On the other hand, new energy can provide economic diversity, skills, and revenue streams, while reducing the use of hydrocarbon resources to increase export earnings. For GCC countries, the domestic energy transition is less important than the global transition. The domestic energy transition could free up some resources for exports, but most oil revenues are influenced by international forces.
The Gulf Cooperation Council (GCC) countries, with the exception of Bahrain and Oman, are still in a strong position even if global oil prices fall. They have the lowest cost of oil extraction in the world, and some even have the lowest percentage of carbon emissions in the production cycle.
In the context of a pandemic, vaccination is one of the main factors influencing the economic growth of countries in the region. With the increase in vaccination, significant progress has been made in the process of returning economies to normal, but new strains of the virus, such as Omicron, can disrupt this process.
Moreover, the rate of vaccination varies greatly across the region. Countries such as Bahrain, Saudi Arabia, and the United Arab Emirates (UAE) have been able to perform satisfactorily in the field of vaccine coverage, and Iran and Kuwait have also made significant progress.
However, countries such as Algeria, Egypt, Iraq, Lebanon, Syria, and Yemen have not performed well in this regard, and this could expose them to new waves of outbreaks and negatively affect their economies.
Given the increase in market demand in 2021, it is natural that the average oil price this year will increase.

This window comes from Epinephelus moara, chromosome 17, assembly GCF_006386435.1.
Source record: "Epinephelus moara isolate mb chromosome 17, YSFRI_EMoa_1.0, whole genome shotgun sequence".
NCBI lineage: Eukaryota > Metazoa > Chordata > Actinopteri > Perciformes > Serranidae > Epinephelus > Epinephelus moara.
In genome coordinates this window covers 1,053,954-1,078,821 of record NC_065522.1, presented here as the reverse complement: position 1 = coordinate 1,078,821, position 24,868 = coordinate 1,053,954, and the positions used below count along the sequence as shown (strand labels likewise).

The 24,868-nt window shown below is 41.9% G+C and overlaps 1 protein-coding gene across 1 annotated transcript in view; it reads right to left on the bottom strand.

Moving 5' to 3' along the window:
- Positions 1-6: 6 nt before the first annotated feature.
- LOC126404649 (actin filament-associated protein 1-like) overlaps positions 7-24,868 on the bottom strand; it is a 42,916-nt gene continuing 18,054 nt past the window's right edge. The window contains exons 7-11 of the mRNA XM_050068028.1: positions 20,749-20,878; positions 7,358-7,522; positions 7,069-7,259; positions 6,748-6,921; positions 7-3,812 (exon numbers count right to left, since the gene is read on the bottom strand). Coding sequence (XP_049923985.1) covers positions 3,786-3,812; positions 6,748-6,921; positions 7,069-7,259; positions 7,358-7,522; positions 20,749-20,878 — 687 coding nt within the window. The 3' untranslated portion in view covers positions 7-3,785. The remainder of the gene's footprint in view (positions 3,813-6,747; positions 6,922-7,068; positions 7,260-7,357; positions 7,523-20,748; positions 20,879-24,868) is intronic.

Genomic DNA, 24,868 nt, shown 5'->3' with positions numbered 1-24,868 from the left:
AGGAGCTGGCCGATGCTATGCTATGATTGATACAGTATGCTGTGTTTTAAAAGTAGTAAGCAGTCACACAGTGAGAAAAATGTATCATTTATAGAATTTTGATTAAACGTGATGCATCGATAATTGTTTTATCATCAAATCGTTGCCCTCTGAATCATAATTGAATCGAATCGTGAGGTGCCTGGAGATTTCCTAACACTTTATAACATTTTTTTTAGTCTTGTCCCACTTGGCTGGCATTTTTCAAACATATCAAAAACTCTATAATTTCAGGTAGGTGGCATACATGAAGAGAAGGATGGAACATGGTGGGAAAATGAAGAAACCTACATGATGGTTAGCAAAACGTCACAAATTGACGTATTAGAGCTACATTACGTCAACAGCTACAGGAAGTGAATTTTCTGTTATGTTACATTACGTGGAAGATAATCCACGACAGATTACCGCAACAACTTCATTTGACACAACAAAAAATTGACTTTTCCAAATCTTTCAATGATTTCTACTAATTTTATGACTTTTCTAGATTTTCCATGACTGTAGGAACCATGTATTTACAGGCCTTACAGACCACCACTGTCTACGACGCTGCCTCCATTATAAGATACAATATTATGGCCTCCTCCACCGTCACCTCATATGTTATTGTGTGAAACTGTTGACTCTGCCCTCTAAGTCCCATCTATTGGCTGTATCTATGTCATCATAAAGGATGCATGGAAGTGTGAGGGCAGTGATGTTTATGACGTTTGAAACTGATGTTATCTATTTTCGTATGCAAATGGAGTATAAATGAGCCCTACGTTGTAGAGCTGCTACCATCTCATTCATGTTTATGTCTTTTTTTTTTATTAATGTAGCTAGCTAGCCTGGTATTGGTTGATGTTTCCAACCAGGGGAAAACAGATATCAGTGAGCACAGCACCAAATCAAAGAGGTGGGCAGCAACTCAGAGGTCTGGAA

"Everything is expected to be high in 2022: production, demand, exports, rigs, completions, prices, and costs. The average price for 2022 is expected to be higher than the average price in 2021, but there is no support yet for $100 oil," Dr Anas Alhajı says.
"Oil production of most Middle East countries is expected to increase with notable increases in the production of Saudi Arabia, the UAE, and Iran. Saudi Aramco is expected to continue its programme to increase its production capacity to 13 mb/d."
Energy market dynamics have changed in recent years, and in the future there will be competition in the renewable energy technology sector, especially in the battery sector.
Financial institutions will invest more in clean energy, and the conditions for attracting investors in oil and gas fields will gradually become more difficult. China's huge financial resources will increase the conditions for Beijing to increase its influence in the energy infrastructure of developing countries, especially the Middle East.
Increasing investment in renewable energy can both be effective in controlling environmental pollution and provide employment for more people. In that regard, 2022 could be the beginning of the energy transition process in the region.
Omid Shokri is a Washington-based analyst who focuses on energy diplomacy, US energy policy, Iran-Turkey relations, and Iran-Russia relations.
He holds a PhD in International Relations and is currently serving as a Visiting Research Scholar in the Schar School of Policy and Government at George Mason University. He is also an analyst at Gulf State Analytics (GSA).
Follow him on Twitter: @ushukrik